Deliberate Words of Praiseby Ila Campbell
I was despairing of coming up with a good topic to write about this month and then (wait for it), my mother-in-law came to visit.
(No, I’m not going to rant.)
Usually when she comes to stay we have a lot of usual mother/daughter-in-law issues, but there wasn’t this time. No words of criticism, no disappointed looks, no behind-my-back snarky remarks about my housecleaning. This is the usual scenario since she considers cleaning her only job and hobby, while I have a full-time job, two kids, write novels in my ‘spare’ time and have a load of interests that have nothing to do with bleaching my curtains four times a year. So when I hear she’s coming and it’s actually during my vacation period, I clean the crap out of my house before she arrives. So she cannot find her usual faults with my life and it’s a perfect visit, right? Wrong. The lack of criticism raised a whole ‘nother problem.
The lack of praise.
Now, I’m not asking anyone to kiss my feet because I finally cleaned up those dustdinosaurs roaming free under the couch (not that I’d object either), but could I please just get some acknowledgement that I’d done something she considered valuable? (No, really – not ranting.)
This is something I’ve often struggled with, and I know you have too, in some fashion. My father was Mr. Stoic “shake-it-off-suck-it-up-do-some-pushups” kinda guy and getting him to say something nice about anyone or anything was like asking him to sever a limb. I remember being horribly upset and jealous when I was seventeen and he got a puppy that he babied like nobody’s business. That dog got more words of praise in a week than I’d heard my whole life. I think we could pretty much all name at least one person in our lives who is like this.
I thought I’d married a man who was the opposite of my father in this way. Unfortunately, that was the honeymoon period. By the time the kids started coming around, that had dissipated. Eventually I realized I’d married into a culture that functioned on the concept that criticism ‘corrects’ character and it’s bad luck to say good things about people ‘lest the evil eye turn toward them. The milder form of this you’ll probably recognize in your own life is: “Why should I praise you? That’s your job.”
But this lack of positive reinforcement got me thinking about how important it is to receive these small, seemingly unimportant words of praise. Teachers learn early how to grade papers with not only points for improvement, but also at least one comment on what was done well. Mothers often do this with their children (but most of us probably not enough) when our son or daughter accomplishes something and we say, “I’m so proud of you!” or just pull them aside and say, “You’re a great kid, you know that?”.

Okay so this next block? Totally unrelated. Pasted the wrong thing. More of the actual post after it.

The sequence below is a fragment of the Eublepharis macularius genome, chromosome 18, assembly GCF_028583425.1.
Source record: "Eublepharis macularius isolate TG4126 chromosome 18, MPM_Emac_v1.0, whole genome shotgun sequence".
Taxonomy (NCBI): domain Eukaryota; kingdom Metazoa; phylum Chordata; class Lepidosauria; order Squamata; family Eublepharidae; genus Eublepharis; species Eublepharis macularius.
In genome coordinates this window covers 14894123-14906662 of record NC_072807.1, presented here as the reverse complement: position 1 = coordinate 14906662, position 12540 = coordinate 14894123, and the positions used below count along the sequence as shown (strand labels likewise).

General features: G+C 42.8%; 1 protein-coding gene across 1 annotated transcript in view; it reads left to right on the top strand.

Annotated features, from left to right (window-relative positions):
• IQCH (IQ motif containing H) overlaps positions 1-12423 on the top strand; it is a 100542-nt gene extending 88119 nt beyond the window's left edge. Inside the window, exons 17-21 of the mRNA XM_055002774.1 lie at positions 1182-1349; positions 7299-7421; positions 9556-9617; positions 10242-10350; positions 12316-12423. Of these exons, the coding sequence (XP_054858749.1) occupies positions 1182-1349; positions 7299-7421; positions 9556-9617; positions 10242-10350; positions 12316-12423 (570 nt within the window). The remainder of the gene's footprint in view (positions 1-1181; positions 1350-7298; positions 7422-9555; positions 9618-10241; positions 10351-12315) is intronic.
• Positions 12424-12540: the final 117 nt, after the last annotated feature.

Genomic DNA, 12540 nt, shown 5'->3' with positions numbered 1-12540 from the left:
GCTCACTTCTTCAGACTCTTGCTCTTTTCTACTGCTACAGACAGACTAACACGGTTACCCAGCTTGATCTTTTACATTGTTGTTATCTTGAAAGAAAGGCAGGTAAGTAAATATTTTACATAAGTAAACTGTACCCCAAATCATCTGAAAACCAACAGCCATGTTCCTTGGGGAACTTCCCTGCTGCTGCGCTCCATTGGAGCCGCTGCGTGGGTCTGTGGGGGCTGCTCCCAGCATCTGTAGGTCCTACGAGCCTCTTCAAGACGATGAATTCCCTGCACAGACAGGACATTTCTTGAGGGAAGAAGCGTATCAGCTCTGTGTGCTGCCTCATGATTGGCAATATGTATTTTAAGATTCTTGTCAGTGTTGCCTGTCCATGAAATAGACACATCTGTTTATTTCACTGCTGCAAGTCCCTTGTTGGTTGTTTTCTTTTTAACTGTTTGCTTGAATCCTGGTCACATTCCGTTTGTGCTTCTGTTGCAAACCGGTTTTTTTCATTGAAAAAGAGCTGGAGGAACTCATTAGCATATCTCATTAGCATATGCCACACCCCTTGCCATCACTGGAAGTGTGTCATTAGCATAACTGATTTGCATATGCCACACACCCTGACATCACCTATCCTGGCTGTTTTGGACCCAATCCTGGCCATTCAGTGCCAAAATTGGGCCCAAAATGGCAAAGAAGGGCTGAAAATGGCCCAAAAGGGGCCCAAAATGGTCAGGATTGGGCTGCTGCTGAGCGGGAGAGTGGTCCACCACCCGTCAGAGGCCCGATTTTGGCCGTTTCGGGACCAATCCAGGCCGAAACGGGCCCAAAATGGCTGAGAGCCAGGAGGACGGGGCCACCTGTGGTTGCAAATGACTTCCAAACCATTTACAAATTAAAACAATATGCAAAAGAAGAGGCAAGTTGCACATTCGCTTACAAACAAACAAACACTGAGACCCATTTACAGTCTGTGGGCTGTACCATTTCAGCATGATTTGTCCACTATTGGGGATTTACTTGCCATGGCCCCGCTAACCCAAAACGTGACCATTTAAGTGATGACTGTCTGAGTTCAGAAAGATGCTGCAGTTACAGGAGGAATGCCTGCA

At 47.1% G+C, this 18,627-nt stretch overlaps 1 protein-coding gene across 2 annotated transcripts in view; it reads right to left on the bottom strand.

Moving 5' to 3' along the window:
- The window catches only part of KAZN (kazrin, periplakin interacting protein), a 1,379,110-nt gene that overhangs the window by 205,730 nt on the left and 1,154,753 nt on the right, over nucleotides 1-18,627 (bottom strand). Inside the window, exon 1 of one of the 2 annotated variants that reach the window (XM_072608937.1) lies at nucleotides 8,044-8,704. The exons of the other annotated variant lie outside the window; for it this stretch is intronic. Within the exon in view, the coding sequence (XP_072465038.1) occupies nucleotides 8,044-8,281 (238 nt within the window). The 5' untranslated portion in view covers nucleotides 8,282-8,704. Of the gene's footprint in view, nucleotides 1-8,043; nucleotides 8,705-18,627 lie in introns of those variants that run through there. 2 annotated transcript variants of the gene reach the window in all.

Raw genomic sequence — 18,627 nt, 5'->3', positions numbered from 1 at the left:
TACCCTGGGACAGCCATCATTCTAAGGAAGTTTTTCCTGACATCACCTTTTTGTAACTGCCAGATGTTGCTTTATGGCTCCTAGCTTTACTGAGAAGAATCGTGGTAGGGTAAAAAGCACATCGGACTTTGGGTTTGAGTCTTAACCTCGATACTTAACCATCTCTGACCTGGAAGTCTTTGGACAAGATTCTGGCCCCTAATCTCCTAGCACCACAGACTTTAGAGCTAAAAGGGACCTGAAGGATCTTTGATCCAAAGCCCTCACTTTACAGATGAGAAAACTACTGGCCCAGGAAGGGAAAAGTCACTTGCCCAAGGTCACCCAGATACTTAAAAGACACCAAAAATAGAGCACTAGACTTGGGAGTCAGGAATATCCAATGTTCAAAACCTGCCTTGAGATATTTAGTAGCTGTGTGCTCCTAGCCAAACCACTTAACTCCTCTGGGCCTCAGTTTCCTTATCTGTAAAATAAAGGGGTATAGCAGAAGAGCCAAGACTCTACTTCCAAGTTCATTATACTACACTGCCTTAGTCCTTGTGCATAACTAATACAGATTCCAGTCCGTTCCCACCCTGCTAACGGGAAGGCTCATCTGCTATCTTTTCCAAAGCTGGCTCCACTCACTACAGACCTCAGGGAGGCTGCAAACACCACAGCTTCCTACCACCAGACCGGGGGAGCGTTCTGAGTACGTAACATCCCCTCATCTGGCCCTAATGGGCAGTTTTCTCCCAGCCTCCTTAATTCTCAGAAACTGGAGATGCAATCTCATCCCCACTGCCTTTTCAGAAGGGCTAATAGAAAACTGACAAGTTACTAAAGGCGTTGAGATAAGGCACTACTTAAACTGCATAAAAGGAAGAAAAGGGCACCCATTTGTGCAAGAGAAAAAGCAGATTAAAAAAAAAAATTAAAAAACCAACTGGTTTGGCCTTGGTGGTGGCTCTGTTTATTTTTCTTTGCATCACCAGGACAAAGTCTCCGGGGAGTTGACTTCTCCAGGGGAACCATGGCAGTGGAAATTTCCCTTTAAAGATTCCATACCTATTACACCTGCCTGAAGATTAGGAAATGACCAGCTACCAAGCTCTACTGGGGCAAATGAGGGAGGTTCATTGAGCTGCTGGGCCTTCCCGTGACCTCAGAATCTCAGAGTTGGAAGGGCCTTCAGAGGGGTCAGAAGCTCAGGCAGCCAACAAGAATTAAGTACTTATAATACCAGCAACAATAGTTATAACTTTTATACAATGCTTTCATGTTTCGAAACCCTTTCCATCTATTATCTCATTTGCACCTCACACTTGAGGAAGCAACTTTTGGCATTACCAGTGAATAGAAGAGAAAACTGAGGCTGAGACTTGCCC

But how often do we do this with the people we work with? The service people who get things done for us? The family member who causes no waves and therefore gets little attention?
Writing is a kick-you-in-your-teeth business, and words of praise are scarcer still. How often do we tell ourselves things like, “Well, no news is good news,” or “I shouldn’t take it personally, they’re probably just busy.” That’s us reacting not to negativity from editors, agents, publishers, and their assorted minions, but from lack of anything positive. I know someone who recently nearly fired their agent over just this issue. The agent was shocked because she absolutely loved the client and their work. Well, the reason why, chica, was cuz the words of praise just weren’t there. Then there's another friend who belongs to a critique group who can only seem to heap on the criticism under the guise of "improving" her.
Admit it, don’t you just love editors despite their rejections if they use phrases like, “I really appreciate you letting me look at this first” or “I absolutely loved the characters” or “It was a really fun read”? And don’t we make mental voodoo dolls of the ones that just list the things wrong with the manuscript? Makes that “good luck placing this elsewhere” tacked onto the end sound sarcastic, doesn’t it?
The Wet Noodle Posse has been a godsend of praise for every one of its members. We have been incredibly lucky to have those words coming from fellow writers every day. (I find myself feeling better even when the words are not directed at me!) A month or so ago one of our members, Colleen Gleason, challenged us in her blog to commit random acts of kindness – to turn the kindness we give to each other each day in our group outward.
I’d like to propose something similar. How about spending the next week giving out Deliberate Words of Praise? It doesn’t have to start out grandiose. Maybe next time you make that emergency stop at Starbucks on the way to work, after the clerk gives you your coffee say, “Thanks for doing that so fast. I appreciate it.” Or “That’s just the right amount of sugar. Thanks!” Spread it around. I’m going to try it for week. I’m making a guess that it’s going to get easier as I go. And hopefully it will elicit some praise of that much-needed praise in return.
So there’s your mission, Readers! Go out and spread Deliberate Words of Praise to the masses.
Oh, and did I mention that we really appreciate each and every person who visits this blog? And that’s not just a cute end line. It’s sincerely meant.
Love to you all.